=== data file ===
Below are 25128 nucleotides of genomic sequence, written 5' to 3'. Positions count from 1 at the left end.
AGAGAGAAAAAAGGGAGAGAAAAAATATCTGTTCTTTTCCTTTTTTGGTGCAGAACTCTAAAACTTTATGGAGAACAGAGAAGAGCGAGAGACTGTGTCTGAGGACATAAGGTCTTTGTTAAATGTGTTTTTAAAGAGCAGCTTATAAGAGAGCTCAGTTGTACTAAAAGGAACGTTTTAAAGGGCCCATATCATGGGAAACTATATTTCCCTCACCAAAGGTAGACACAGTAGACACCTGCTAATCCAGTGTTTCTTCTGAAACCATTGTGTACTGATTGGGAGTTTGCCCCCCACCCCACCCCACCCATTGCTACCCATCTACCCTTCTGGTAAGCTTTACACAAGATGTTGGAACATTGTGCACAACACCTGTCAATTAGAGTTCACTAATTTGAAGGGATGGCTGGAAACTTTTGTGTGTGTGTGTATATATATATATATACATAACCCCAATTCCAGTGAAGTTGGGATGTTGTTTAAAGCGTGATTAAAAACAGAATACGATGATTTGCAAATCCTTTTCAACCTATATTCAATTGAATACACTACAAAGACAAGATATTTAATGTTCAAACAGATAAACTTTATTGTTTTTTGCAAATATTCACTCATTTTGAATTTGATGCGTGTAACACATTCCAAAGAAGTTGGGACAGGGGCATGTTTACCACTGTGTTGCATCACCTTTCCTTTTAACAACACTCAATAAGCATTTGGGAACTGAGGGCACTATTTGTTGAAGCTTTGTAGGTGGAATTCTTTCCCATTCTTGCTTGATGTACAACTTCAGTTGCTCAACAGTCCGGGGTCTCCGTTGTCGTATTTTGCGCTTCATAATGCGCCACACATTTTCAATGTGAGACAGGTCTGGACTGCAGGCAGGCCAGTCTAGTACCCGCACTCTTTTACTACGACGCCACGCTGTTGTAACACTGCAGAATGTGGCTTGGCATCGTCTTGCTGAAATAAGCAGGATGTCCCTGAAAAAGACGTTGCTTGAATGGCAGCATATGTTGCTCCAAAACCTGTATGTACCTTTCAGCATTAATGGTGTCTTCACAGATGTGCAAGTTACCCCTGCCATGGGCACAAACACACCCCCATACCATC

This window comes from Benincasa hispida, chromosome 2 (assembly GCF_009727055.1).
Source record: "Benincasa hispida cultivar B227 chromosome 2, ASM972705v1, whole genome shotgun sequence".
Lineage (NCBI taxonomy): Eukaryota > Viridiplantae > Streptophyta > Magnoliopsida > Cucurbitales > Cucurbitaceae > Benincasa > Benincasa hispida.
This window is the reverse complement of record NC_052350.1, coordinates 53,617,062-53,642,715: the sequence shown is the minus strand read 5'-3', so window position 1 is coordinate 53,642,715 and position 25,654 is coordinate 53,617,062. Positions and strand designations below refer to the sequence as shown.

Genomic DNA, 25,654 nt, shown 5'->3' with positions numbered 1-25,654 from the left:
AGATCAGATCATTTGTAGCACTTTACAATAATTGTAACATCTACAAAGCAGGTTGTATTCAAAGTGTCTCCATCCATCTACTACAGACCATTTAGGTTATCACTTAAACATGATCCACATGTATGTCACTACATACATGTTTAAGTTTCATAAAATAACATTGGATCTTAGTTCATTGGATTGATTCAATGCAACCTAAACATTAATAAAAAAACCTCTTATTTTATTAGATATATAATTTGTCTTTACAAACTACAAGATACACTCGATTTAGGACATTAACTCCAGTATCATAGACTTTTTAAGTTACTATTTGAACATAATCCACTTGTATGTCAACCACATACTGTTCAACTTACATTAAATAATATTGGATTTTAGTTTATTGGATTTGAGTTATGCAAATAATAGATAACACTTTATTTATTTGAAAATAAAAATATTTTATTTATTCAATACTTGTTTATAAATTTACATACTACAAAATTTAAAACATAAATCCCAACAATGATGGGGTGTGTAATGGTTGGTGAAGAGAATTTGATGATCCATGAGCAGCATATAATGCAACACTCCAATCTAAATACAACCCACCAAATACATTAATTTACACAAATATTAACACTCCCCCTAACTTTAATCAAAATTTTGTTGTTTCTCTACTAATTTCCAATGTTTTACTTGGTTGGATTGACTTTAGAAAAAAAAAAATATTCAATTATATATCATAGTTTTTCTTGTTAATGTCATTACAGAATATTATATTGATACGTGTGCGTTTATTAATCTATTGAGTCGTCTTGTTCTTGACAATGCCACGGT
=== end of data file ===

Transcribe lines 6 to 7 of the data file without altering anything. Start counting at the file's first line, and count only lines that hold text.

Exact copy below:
This window is the reverse complement of record NC_052350.1, coordinates 53,617,062-53,642,715: the sequence shown is the minus strand read 5'-3', so window position 1 is coordinate 53,642,715 and position 25,654 is coordinate 53,617,062. Positions and strand designations below refer to the sequence as shown.

Genomic DNA, 25,654 nt, shown 5'->3' with positions numbered 1-25,654 from the left: